To be regarded as a good leader means you have to speak like one. So, practice good communication. You can do this by regularly checking in with your developers and providing them with regular updates on projects or goals. This can help keep everyone on the same page and ensure that everyone is working towards the same objectives.
Providing constructive feedback is also another important skill to get better at. Feedback helps your teammates understand what they're doing well and where they need to improve. When providing feedback, be specific and focus on behaviors rather than personality traits. Motivating your team is also crucial to effective leadership. You get the chance to help your developers be more productive and engaged.
The best way to get things done is to work together!
We’ve written about this in a previous post. Worth repeating is that collaborating is key to building a strong dev team. By encouraging collaboration, you get to share ideas, skills, and knowledge with each other. That can lead to improved problem-solving, increased innovation, and better decision-making.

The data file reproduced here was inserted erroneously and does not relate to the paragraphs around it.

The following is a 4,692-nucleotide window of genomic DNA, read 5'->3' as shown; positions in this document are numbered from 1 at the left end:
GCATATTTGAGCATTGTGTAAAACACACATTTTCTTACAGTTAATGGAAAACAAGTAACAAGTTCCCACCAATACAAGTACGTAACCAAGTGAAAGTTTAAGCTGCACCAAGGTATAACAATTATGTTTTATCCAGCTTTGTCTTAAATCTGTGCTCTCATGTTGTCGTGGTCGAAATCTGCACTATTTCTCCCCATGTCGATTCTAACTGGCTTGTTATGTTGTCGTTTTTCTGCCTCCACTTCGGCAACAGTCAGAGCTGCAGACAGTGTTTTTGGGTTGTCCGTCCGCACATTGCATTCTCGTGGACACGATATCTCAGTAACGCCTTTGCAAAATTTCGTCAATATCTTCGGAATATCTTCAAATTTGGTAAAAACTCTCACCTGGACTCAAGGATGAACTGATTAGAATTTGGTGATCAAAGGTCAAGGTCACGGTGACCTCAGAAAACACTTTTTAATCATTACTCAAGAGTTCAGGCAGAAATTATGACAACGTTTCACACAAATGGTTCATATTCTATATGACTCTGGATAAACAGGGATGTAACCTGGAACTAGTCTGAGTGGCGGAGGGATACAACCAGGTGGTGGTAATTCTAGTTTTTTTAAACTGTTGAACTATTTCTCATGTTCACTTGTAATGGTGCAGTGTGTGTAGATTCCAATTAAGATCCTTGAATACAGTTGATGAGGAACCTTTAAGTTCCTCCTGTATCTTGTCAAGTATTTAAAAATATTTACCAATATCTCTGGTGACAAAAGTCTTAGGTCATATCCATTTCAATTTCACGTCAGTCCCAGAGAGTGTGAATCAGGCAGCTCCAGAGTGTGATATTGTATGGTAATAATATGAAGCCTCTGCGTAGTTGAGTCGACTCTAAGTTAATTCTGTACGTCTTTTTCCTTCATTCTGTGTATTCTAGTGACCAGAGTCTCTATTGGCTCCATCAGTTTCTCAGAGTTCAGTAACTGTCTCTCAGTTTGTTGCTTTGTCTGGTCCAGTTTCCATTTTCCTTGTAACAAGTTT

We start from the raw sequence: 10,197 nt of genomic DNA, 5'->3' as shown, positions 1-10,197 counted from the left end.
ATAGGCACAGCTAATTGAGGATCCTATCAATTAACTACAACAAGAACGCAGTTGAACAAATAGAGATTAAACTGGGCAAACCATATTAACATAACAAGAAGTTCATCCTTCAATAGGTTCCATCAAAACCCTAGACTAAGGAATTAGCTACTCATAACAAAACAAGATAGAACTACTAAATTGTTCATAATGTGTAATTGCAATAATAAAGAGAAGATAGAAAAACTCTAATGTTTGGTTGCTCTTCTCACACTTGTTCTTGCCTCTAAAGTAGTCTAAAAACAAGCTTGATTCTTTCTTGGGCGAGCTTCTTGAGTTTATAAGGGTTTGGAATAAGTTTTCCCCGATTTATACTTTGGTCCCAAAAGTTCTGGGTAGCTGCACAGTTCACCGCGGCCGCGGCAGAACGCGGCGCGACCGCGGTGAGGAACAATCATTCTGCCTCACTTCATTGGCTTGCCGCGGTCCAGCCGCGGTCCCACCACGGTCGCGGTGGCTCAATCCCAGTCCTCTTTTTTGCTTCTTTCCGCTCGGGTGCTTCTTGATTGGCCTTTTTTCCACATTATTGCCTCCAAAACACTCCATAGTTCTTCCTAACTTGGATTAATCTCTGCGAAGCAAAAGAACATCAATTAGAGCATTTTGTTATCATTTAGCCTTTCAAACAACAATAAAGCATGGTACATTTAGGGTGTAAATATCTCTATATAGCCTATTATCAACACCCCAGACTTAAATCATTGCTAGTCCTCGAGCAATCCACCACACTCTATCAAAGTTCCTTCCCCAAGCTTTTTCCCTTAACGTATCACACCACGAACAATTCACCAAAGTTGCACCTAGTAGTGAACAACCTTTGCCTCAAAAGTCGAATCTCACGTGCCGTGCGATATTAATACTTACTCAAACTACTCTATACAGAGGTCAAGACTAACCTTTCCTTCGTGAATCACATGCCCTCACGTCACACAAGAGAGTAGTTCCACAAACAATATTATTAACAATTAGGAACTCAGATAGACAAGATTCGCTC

A key part of collaborating is actively listening to team feedback, addressing your developers’ concerns, and recognizing their contributions. Taking the time to acknowledge individual developers' hard work and accomplishments can go a long way in building a positive and supportive team culture.
We hope these tips help you balance your technical and managerial responsibilities and lead your dev team to success.
If you're looking for more advice and insights, check out our YouTube channel about engineering leadership.
Maximize Tools and Resources
In our digital age, leverage the myriad of software and project management tools at your disposal. From task management tools like Trello or Asana to communication platforms like Slack or Microsoft Teams, technology can be your ally in managing projects and teams seamlessly. Regularly evaluate and upgrade your tech stack to keep pace with the dynamic world of software development.